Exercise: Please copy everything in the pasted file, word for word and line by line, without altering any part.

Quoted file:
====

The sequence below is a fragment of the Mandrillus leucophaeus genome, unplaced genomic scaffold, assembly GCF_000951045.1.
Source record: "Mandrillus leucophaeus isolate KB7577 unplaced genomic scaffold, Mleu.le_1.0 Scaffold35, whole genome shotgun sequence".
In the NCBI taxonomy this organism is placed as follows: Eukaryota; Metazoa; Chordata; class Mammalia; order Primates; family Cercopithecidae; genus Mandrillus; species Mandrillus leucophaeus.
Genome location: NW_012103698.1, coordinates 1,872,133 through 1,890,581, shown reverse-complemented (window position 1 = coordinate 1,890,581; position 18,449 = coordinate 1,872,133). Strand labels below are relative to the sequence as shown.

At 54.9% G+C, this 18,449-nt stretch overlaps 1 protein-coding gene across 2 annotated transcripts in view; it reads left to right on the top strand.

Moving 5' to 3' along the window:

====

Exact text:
The sequence below is a fragment of the Mandrillus leucophaeus genome, unplaced genomic scaffold, assembly GCF_000951045.1.
Source record: "Mandrillus leucophaeus isolate KB7577 unplaced genomic scaffold, Mleu.le_1.0 Scaffold35, whole genome shotgun sequence".
In the NCBI taxonomy this organism is placed as follows: Eukaryota; Metazoa; Chordata; class Mammalia; order Primates; family Cercopithecidae; genus Mandrillus; species Mandrillus leucophaeus.
Genome location: NW_012103698.1, coordinates 1,872,133 through 1,890,581, shown reverse-complemented (window position 1 = coordinate 1,890,581; position 18,449 = coordinate 1,872,133). Strand labels below are relative to the sequence as shown.

At 54.9% G+C, this 18,449-nt stretch overlaps 1 protein-coding gene across 2 annotated transcripts in view; it reads left to right on the top strand.

Moving 5' to 3' along the window: